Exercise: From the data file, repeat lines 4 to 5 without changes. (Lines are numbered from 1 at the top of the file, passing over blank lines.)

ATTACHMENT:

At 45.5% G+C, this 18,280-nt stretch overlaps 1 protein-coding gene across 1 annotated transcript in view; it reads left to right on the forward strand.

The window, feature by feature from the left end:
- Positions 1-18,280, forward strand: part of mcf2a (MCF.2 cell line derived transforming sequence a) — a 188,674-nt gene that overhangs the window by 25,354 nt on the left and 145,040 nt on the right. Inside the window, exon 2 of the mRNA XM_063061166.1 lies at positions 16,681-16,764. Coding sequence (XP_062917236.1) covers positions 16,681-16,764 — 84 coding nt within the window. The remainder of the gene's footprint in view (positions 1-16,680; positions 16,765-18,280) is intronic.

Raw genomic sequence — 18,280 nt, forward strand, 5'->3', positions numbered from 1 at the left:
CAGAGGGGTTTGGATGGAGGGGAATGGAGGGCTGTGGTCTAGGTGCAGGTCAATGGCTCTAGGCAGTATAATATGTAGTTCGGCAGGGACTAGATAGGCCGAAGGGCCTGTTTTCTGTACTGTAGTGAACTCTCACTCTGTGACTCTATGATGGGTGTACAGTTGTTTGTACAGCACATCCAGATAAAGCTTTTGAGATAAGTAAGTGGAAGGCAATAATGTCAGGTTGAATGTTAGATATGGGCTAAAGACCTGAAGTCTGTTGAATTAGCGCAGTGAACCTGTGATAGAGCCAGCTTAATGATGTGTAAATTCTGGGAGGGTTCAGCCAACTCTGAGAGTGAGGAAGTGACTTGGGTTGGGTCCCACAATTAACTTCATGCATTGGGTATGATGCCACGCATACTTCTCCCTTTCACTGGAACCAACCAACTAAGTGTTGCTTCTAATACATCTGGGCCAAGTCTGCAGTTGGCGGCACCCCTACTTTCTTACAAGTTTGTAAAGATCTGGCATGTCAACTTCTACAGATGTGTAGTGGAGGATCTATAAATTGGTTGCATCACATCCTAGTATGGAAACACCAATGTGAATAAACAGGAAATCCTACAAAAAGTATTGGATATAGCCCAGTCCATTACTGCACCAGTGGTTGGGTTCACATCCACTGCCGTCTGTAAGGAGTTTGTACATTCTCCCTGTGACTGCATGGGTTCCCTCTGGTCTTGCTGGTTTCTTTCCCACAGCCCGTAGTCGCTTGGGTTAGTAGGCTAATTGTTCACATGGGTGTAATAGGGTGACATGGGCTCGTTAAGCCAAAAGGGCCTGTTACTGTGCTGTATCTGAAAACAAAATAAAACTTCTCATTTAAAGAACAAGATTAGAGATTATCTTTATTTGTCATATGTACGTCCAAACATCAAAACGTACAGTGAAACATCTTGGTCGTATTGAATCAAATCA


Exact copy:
Raw genomic sequence — 18,280 nt, forward strand, 5'->3', positions numbered from 1 at the left:
CAGAGGGGTTTGGATGGAGGGGAATGGAGGGCTGTGGTCTAGGTGCAGGTCAATGGCTCTAGGCAGTATAATATGTAGTTCGGCAGGGACTAGATAGGCCGAAGGGCCTGTTTTCTGTACTGTAGTGAACTCTCACTCTGTGACTCTATGATGGGTGTACAGTTGTTTGTACAGCACATCCAGATAAAGCTTTTGAGATAAGTAAGTGGAAGGCAATAATGTCAGGTTGAATGTTAGATATGGGCTAAAGACCTGAAGTCTGTTGAATTAGCGCAGTGAACCTGTGATAGAGCCAGCTTAATGATGTGTAAATTCTGGGAGGGTTCAGCCAACTCTGAGAGTGAGGAAGTGACTTGGGTTGGGTCCCACAATTAACTTCATGCATTGGGTATGATGCCACGCATACTTCTCCCTTTCACTGGAACCAACCAACTAAGTGTTGCTTCTAATACATCTGGGCCAAGTCTGCAGTTGGCGGCACCCCTACTTTCTTACAAGTTTGTAAAGATCTGGCATGTCAACTTCTACAGATGTGTAGTGGAGGATCTATAAATTGGTTGCATCACATCCTAGTATGGAAACACCAATGTGAATAAACAGGAAATCCTACAAAAAGTATTGGATATAGCCCAGTCCATTACTGCACCAGTGGTTGGGTTCACATCCACTGCCGTCTGTAAGGAGTTTGTACATTCTCCCTGTGACTGCATGGGTTCCCTCTGGTCTTGCTGGTTTCTTTCCCACAGCCCGTAGTCGCTTGGGTTAGTAGGCTAATTGTTCACATGGGTGTAATAGGGTGACATGGGCTCGTTAAGCCAAAAGGGCCTGTTACTGTGCTGTATCTGAAAACAAAATAAAACTTCTCATTTAAAGAACAAGATTAGAGATTATCTTTATTTGTCATATGTACGTCCAAACATCAAAACGTACAGTGAAACATCTTGGTCGTATTGAATCAAATCA